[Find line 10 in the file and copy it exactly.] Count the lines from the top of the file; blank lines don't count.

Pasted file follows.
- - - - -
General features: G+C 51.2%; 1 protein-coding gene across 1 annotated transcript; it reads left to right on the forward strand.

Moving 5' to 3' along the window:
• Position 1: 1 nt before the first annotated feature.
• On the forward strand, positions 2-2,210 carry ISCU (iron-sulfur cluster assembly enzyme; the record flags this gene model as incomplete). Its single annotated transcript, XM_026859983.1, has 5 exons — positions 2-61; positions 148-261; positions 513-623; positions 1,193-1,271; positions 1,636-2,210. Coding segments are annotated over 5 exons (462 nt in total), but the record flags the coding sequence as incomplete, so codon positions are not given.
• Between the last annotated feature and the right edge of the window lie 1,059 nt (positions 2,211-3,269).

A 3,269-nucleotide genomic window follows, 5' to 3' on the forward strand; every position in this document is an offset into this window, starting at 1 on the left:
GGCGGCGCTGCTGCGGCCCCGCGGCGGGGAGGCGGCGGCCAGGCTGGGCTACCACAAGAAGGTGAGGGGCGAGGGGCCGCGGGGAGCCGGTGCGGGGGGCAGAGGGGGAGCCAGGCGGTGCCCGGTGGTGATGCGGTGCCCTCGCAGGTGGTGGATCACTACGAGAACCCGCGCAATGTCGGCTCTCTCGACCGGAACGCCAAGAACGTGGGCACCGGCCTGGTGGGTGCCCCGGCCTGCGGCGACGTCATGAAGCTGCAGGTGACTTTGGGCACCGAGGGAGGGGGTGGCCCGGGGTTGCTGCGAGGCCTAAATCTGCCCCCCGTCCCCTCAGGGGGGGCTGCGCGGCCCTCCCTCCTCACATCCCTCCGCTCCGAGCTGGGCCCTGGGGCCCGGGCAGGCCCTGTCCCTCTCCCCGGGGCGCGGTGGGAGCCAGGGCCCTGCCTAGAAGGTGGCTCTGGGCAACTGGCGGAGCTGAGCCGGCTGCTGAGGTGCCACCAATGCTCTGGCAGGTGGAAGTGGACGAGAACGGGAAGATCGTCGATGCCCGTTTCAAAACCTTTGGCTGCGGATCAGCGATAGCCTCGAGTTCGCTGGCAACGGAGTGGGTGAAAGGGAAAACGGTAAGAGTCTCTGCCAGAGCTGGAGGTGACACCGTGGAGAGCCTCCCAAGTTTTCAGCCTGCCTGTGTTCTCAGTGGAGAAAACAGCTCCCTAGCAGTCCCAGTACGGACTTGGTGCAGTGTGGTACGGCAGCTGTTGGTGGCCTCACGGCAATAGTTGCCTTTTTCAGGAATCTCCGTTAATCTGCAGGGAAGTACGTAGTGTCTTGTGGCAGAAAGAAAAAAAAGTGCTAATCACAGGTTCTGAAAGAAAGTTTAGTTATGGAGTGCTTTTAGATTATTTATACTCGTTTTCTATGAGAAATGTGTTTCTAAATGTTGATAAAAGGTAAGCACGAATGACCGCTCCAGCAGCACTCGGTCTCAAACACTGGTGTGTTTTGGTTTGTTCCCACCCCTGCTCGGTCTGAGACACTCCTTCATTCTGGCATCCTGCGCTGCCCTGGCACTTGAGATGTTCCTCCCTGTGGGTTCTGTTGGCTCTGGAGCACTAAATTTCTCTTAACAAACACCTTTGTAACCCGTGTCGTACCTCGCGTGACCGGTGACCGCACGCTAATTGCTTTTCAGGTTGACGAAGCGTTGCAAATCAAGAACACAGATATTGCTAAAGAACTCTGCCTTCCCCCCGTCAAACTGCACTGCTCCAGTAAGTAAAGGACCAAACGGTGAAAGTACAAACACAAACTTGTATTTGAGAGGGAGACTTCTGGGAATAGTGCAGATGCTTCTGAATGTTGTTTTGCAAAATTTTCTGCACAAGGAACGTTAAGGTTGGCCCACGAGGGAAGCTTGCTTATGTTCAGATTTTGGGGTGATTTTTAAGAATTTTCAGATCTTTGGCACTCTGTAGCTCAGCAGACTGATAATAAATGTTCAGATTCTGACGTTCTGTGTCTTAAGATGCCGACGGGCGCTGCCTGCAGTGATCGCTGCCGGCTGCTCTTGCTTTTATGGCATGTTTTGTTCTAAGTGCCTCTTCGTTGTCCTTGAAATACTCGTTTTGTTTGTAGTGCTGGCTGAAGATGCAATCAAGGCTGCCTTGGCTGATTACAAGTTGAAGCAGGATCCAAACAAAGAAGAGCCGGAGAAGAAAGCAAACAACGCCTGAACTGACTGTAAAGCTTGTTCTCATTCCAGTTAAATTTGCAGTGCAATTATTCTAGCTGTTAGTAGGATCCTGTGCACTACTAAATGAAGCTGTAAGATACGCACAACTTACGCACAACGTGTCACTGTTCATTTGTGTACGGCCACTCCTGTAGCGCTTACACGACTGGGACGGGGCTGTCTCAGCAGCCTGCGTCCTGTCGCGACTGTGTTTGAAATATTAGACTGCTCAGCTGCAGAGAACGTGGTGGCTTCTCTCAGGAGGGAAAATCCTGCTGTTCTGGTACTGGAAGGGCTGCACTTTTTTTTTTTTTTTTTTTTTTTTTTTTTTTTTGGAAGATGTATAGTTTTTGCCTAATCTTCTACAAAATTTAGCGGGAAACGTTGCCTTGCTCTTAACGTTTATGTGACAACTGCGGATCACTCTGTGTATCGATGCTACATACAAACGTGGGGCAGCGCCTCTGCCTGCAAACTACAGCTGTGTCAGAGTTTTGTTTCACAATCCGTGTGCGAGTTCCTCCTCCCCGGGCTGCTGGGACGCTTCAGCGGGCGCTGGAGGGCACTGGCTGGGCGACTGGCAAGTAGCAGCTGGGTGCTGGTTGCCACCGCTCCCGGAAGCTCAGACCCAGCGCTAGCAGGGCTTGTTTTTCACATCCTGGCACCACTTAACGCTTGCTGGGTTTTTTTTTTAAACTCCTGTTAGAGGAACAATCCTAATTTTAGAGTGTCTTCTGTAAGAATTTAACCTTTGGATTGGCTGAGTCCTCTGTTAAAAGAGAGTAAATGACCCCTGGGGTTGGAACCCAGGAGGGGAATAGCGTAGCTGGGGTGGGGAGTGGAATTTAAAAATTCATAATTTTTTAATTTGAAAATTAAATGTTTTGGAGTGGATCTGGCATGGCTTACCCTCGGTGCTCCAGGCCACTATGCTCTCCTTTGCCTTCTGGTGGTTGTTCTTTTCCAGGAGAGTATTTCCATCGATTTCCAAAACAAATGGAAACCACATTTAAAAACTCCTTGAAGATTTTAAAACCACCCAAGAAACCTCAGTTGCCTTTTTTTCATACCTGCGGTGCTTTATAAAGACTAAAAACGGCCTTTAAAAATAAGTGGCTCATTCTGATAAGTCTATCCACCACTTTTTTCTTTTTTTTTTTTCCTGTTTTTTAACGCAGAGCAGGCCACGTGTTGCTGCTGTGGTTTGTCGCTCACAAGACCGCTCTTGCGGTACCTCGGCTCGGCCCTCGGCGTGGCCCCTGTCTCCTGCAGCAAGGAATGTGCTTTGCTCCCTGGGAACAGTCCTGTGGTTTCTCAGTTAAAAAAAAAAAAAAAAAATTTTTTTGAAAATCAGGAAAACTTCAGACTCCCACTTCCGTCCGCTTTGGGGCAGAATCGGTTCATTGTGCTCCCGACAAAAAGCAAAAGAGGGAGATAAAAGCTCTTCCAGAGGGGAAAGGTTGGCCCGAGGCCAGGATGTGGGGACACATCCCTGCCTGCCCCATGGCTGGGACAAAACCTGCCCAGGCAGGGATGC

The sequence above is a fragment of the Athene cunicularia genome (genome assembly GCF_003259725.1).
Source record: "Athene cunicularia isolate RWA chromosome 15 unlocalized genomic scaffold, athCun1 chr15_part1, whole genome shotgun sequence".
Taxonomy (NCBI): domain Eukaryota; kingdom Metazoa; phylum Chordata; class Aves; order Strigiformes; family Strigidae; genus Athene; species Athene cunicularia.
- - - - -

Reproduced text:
Taxonomy (NCBI): domain Eukaryota; kingdom Metazoa; phylum Chordata; class Aves; order Strigiformes; family Strigidae; genus Athene; species Athene cunicularia.